Although immigrants are in better health than the U.S. - born population according to a variety of indicators, little research has investigated current foreign-born/U.S. born differentials in suicide.
A review of 32,928 California death certificates from 1970 to 1992 indicates that although foreign-born persons are consistently underrepresented in the suicide deaths of 15-to 34-year-olds (risk ratio=0.60), any foreign-versus U.S. - born difference by ethnicity appears to be decreasing.
Specifically, although Hispanics born outside the United States consistently are at significantly lower risk of suicide than U.S. - born Hispanics, the discrepancy between the two groups has diminished over time.
And, in a comparable trend, non-Hispanic white persons born outside the United States were at higher risk of suicide than their U.S. born counterparts until 1990, when their risk became similar.
Black and Asian/other foreign-and U.S. - born persons have been at statistically similar risk since 1970.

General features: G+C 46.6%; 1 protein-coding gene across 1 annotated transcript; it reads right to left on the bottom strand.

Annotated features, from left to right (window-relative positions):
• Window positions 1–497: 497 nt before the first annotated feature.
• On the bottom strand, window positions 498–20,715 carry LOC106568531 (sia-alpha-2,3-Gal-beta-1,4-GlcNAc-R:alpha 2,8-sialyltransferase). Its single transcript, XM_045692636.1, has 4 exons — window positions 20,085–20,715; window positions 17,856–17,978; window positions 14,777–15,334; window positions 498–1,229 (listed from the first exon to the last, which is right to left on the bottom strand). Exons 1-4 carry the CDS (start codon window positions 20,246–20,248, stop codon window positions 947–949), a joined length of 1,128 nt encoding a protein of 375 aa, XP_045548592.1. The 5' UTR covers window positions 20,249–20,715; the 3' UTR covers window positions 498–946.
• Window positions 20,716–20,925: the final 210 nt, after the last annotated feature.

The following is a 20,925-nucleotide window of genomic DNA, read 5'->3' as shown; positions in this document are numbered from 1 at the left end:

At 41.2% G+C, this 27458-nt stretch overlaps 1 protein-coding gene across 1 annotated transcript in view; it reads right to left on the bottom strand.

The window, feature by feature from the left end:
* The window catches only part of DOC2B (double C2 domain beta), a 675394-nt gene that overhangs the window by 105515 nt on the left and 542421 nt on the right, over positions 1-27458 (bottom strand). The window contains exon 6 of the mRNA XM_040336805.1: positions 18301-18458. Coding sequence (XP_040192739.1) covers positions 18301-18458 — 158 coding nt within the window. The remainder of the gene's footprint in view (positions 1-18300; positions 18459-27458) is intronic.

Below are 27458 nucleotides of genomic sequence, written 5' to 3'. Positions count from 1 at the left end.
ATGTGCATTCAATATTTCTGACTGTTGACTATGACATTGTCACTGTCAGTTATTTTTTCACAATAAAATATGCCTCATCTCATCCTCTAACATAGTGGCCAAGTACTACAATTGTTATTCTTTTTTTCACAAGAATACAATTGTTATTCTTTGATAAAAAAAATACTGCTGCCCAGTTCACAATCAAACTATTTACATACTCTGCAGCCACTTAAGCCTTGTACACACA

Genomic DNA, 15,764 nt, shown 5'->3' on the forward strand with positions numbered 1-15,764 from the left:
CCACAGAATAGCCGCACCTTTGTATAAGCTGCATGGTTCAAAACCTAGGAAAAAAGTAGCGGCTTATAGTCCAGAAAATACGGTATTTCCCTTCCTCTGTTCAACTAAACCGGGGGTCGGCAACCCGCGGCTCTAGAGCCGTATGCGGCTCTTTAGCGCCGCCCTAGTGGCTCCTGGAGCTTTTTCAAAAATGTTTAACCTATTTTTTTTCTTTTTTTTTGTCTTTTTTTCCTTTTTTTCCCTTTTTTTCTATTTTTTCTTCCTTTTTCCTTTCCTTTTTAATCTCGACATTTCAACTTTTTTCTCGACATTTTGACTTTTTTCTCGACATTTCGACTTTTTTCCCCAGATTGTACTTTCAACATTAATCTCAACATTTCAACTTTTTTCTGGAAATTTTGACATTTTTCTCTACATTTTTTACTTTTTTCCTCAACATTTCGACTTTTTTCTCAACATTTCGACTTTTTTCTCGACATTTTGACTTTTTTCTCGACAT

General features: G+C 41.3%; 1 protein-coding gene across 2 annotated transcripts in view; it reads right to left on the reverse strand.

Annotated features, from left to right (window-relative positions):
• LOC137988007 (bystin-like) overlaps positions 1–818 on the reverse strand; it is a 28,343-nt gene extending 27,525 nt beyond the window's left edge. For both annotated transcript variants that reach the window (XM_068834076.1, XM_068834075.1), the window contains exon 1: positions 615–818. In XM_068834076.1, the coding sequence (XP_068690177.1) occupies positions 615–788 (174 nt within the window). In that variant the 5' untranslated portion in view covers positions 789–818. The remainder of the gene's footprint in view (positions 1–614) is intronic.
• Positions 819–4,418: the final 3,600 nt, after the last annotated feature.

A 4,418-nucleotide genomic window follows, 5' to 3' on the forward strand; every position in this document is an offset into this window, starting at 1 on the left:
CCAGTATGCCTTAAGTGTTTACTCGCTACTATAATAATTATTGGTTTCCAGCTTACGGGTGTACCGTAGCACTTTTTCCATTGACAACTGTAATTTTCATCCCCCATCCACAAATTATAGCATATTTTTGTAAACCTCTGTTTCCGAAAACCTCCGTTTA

A man using a firearm at home was the typical pattern for both the foreign-and U.S. - born.
Mots-clés Pascal : Suicide, Facteur risque, Ethnie, Immigrant, Prévalence, Etats Unis, Amérique du Nord, Amérique, Californie, Epidémiologie, Adolescent, Homme, Adulte jeune
Mots-clés Pascal anglais : Suicide, Risk factor, Ethnic group, Immigrant, Prevalence, United States, North America, America, California, Epidemiology, Adolescent, Human, Young adult
Notice produite par :
Inist-CNRS - Institut de l'Information Scientifique et Technique
Cote : 96-0410034
Code Inist : 002B18C11. Création : 10/04/1997.